Nvidia’s card is still a good piece of hardware, of course, but the 8GB RX 580 has at least returned to sane pricing levels – to the point where it’s pretty much dead on with the GTX 1060, in fact – and it’s just ever-so-slightly better overall. Not so much in power efficiency, but the extra 2GB of memory it has over the GeForce makes for a teeny performance advantage when playing at resolutions above 1080p (except in VR, where the GTX 1060 wins out). Frame rates are typically close enough that you couldn’t tell them apart by eyeballing, but other telltale signs of a struggling card – like micro-stuttering in The Witcher 3 – are slightly less prevalent on the RX 580.
That’s true for the 8GB model, anyway. You can get a 4GB version on the (relative) cheap, but you’d be costing yourself in 1440p performance as well as futureproofing potential. We’re starting to see games launch with Ultra-quality graphics settings (mainly textures) that require 8GB, such as in Middle-earth: Shadow of War, and unless you fancy dropping nearly twice as much on a GTX 1070, Vega RX 54 or better, this card is the cheapest way to get your hands on that particular spec.
The absolute wallet-friendliest 8GB RX 580 I’ve found is this £270 PowerColor model, though I’ve no experience with PowerColor hardware myself and the word online consists of qualified praise at best. This overclocked XFX GTS Black Edition is a good bet at £278, though, if you can live with the weird recessed positioning of the power connector.
Read our full AMD Radeon RX 580 review.
Best graphics card for 4K: Nvidia GeForce GTX 1080
Again, this is almost a toss-up between two cards: the GTX 1070 and the GTX 1080. It’s incredibly tempting to suggest the former; it’s cheaper, with even overclocked, custom-cooled versions starting just below £400, yet still manages to run most games at 4K with reasonably high settings. Indeed, the GTX 1070 actually uses the same GPU as the GTX 1080, the GP-104, just with a chunk of its cores disabled. Both have 8GB of memory, too.
Why, then, go for the GTX 1080? Fundamentally, it’s more powerful, and not by an insignificant amount – at 4K specifically, it can make the difference between a game chugging along and it just finding enough frames-per-second to feel sufficiently playable.
This isn’t remotely surprising given the GTX 1080’s additional cores, but there’s also the VRAM. These two cards might have an equal 8GB apiece, but some memory is more equal and others, as the GTX 1080 employs GDDR5X-type VRAM to the GTX 1070’s older GDDR5. Basically, GDDR5X memory works faster while using slightly less power, allowing the GTX 1080 to access all that juicy graphics data – and get the results on your monitor – a little bit faster.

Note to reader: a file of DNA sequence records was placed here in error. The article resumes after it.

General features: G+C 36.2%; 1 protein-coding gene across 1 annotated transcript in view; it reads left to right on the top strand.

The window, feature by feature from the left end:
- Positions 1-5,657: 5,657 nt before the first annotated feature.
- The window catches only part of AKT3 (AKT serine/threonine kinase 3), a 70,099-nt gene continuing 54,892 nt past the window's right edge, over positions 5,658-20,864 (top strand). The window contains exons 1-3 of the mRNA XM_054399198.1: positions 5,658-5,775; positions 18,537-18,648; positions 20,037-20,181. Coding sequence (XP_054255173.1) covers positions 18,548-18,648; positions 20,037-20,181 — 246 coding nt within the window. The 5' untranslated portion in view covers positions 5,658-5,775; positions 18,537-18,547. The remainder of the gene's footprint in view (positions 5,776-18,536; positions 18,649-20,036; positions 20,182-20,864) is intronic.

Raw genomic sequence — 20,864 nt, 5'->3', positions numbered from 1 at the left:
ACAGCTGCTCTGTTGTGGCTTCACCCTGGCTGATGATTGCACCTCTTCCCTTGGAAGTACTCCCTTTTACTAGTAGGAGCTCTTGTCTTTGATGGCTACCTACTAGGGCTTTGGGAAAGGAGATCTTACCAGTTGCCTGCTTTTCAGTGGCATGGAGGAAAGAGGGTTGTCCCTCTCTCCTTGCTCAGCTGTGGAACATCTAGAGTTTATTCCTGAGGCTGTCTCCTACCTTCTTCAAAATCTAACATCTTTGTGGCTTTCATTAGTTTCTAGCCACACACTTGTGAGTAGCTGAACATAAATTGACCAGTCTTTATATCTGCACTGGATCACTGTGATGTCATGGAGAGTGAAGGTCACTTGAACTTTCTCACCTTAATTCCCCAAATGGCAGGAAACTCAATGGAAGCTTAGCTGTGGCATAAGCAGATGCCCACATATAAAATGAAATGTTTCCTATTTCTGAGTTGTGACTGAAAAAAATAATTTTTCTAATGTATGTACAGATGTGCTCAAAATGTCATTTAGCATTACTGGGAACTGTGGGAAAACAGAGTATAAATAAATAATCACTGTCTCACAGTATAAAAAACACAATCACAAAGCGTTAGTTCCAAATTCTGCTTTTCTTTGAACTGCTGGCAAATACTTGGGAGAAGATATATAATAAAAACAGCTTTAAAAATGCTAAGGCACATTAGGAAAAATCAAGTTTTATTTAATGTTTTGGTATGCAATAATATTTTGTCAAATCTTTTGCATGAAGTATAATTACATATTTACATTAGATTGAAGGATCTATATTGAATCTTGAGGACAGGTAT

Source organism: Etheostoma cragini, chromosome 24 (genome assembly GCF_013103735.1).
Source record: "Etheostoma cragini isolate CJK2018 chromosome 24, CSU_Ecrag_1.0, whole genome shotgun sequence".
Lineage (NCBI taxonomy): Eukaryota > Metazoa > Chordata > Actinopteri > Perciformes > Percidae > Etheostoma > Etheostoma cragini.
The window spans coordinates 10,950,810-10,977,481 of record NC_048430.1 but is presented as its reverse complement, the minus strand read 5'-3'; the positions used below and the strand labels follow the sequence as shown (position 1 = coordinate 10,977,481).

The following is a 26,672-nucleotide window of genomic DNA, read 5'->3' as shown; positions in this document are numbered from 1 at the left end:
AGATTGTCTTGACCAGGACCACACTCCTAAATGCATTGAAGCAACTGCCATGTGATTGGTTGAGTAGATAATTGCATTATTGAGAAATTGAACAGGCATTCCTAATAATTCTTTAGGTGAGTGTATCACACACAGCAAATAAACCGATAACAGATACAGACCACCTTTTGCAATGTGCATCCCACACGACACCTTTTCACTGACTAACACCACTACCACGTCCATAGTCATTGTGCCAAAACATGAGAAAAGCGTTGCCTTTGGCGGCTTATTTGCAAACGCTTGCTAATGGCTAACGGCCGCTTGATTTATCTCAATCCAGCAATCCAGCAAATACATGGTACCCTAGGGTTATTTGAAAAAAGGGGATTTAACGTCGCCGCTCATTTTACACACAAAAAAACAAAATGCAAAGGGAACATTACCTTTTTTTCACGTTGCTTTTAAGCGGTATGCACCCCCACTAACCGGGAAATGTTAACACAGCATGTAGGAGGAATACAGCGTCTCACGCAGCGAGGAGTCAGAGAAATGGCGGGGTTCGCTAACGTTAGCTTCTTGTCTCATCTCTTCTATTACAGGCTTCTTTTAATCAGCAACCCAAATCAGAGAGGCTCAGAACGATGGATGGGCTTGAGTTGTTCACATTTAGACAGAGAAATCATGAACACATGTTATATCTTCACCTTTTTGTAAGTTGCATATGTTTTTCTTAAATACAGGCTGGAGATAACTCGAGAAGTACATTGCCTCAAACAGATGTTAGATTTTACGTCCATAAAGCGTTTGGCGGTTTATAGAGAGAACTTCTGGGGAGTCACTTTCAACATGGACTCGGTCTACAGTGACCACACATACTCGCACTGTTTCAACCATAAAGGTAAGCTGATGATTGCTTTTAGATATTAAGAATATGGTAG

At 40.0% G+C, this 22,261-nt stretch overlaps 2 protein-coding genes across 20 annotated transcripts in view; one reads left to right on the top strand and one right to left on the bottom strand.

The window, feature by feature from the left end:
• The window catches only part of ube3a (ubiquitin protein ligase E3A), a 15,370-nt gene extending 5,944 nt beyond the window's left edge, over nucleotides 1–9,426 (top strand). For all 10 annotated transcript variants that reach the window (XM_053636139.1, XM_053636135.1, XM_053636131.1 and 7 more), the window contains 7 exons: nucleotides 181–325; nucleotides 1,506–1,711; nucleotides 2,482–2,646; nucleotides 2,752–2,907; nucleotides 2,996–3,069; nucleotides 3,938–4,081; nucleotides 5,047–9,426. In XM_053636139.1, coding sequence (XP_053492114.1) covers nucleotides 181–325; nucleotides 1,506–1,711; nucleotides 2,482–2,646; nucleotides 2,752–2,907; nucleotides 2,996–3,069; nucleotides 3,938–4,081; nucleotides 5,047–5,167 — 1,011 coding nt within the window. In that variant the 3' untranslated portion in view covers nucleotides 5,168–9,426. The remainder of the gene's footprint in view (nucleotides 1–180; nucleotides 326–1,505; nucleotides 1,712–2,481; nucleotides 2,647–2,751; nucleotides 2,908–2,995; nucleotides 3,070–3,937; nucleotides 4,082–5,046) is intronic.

Naturally, this will all cost more, but it might be less than you think. Largely thanks to the GTX 1080 Ti (which we’ll address in a minute), which arrived well after Nvidia’s main Pascal launch, GTX 1080 prices have plummeted far further than those of any other 10-series cards, so what previously cost close to £700 is now more like £500-£600, depending on what kind of cooling and overclocking has been added.
The best deal online looks to be this mildly OC’d Gigabyte model for £496, which is only about £95 more than its GTX 1070 equivalent. I haven’t given this particular card the benchmark treatment, but Gigabyte’s Windforce cooler design is usually pretty decent, and you do get a full three fans and backplate for both structural sturdiness and tastefully understated looks. If £95 does sound like an unreasonable premium, keep in mind that this is very much a card for high-end rigs, which will probably include a premium CPU and 4K monitor. Once you’ve already cleared a grand on the key components alone (never mind the case, system RAM, cooling and storage), £95 for an altogether better video card is hardly a proportionally ruinous amount.
Read our full Nvidia GeForce GTX 1080 review.
Speaking of money, here’s why Nvidia’s other 4K-ready options (AMD’s Vega cards are, if you’ll forgive the bluntness, not as good) can be safely passed over: the GTX 1070Ti only offers tiny improvements on the GTX 1070 for more cash than they’re really worth, and the top-of-the-line GTX 1080 Ti is just silly expensive. Sure, it’s got what purists would say is more of true high-end GPU, the GP-102, but this only translates into – again – marginally better performance than that of the GTX 1080. With prices starting at £700 and pushing £960 for some models, it’s not really worth the initial sense of luxury.
Now you know which graphics card to buy, head over to our Black Friday graphics card hub where you can find all the latest deals on how to pick one up on the cheap. Also check out our main Black Friday article for deals on other bits of hardware over the next few weeks.